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kamakazee
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« on: April 21, 2009, 07:58:22 PM »

hello!!!

ok i'm looking to get new double bass pedals but cant decide which ones to go for  Undecided so....

i've been looking at

Tama Iron Cobra HP900PTW Powerglide
DW8002
Mapex P980A

i'm liking the look of the DW8002 pedals...hmmm can't decide  Huh
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patafla
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« Reply #1 on: April 21, 2009, 07:59:55 PM »

I like Pearl Eliminator the most. They have extended adjustment features which work really well and much better than Iron Cobra. DW usually has that rough heel plate so if one wants to play without shoes you may hurt your self.

just some thoughts,,
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PASHA
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« Reply #2 on: April 22, 2009, 02:01:19 AM »

Tama Iron Cobra is my choice for many years now... I simply can not get the level of adjustment from any other pedal...

Ok, ok, perhaps some pedals do provide the same adjustments in same places as the cobras by now...

Still cobras have this "combination" of the most adjustable pedals out there AND being one of, if not THE strongest hardware wise.

No matter how hard do I actually kick my pedals, I usually have to repair an iron cobra once every 7 - 10 years.

My DW 5000 can only handle 1 to 3 years of my aggressive hitting... Grin

Specially if you are talking about HP900PTW ! - Thats the pedals that I have in my remote setup! - Going strong for 7+ years now... (no repairs have been done yet!) Wink




PS: I guess by now you are thinking something along the lines of: Subjective thoughts hmmm...

My best advice would be to just try them, and see what feels comfortable to you... Huh
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patafla
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« Reply #3 on: April 22, 2009, 07:35:34 AM »

different point of view - great!
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kamakazee
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« Reply #4 on: April 22, 2009, 07:34:38 PM »

i'll check out the cobra's Tama how could they fail lol DW don't look as chunky thats all
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IL_DUCE
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« Reply #5 on: June 04, 2010, 04:07:12 AM »

I have been using a DW 5000 series pedal for years now never a problem or repair. For me atleast I think that pedal is an excellent choice. As one poster said try a bunch out see what feels good to you. Also keep in mind there are Dozens of choices in Double kick pedals DW, Pearl and Tama aren't the only ones who make good quality gear.   T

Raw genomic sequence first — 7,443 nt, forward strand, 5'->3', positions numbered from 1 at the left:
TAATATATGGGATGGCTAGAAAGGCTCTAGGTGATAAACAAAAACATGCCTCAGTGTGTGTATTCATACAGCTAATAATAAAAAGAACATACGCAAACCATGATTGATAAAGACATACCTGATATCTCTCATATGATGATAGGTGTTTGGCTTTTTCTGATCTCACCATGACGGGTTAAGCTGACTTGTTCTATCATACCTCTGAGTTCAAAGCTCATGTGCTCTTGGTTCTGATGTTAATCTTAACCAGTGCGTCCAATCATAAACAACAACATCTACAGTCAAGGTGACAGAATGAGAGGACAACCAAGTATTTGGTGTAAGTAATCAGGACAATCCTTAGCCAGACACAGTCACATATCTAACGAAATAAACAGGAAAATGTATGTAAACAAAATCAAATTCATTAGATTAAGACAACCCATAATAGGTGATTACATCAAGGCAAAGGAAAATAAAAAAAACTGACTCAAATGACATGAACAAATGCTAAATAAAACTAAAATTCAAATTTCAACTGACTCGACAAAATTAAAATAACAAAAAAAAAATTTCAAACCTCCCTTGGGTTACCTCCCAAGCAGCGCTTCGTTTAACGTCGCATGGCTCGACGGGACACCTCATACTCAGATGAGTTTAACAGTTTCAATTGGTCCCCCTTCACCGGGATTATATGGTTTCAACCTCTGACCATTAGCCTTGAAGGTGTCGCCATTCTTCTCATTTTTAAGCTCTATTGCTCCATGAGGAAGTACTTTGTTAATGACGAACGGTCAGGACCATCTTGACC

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vista1868
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« Reply #6 on: June 04, 2010, 11:12:17 AM »

I might throw in my "other" choice for pedals................. Yamaha. Those things lasted 10 years for me and when they went ( of course in the middle of a gig ) I had to react swiftly and picked up DW 5000 and there going on 5+ years, no problems. Even without shoes.
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KenSanders
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« Reply #7 on: June 05, 2010, 12:09:27 PM »

Durability is a only moderate factor for me.  Basically, no one would want a product that wasn't built to hold up under years of playing and transport. So, I expect a bass drum pedal that is built by a reputable manufacturer to perform without "missing a beat"  Grin.

There are many well made and durable pedals on the market.  So how did I arrive at my choice?

The major factor for me is feel. I want a bass drum pedal that has the balance of contol, rebound and beater impact that allows me to play without having to worry about mechanical issues. I have no use for a pedal that I have to "stomp" to accomplish a usable physical impact.  That simply slows you down, compromises control, and increases the possiblity of fatique.  Who needs to do that?

In addition, I want a pedal that is easy to place onto my bass drum hoop and that will not chew it up the hoop like a woodworking appliance.

My pedal of choice for several years has been the Yamaha direct drive model.  Rather than chains (noisy for me) or straps (they stretch) the cam-design drive is made out of metal. It has a smooth and controlable range of motion that responds instantly.

The Yamaha direct drive model has the smoothest footboard/beater action I have yet found.  Although the Axis and the Trick pedals are smooth action pedals as well, they do not have the well thought out mounting mechanisms and the ease of set-up. They are not as trouble free for a "set it" and "forget it" user.

I like the Yamaha direct drive pedal so well that I replaced my hi-hat pedals with the direct drive hi hat counterparts as well.

Drums need tuning and maintenance.  Heads and sticks need routine replacement. However, in my opinion, hardware and pedals should be something we purchase, set up to our own needs, and then basically not have to think about afterwards.

With proper care and transport safeguards, a bass drum pedal should perform beautifully everytime and maintain the "feel" you prefer.









* Yamaha Direct Drive Double pedal.jpg (56.98 KB, 432x275 - viewed 944 times.)
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Ken Sanders
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« Reply #8 on: July 24, 2010, 02:00:56 AM »

im going to have to say iron cobra because of the great feel and they are light weight and can still deliver a great punch
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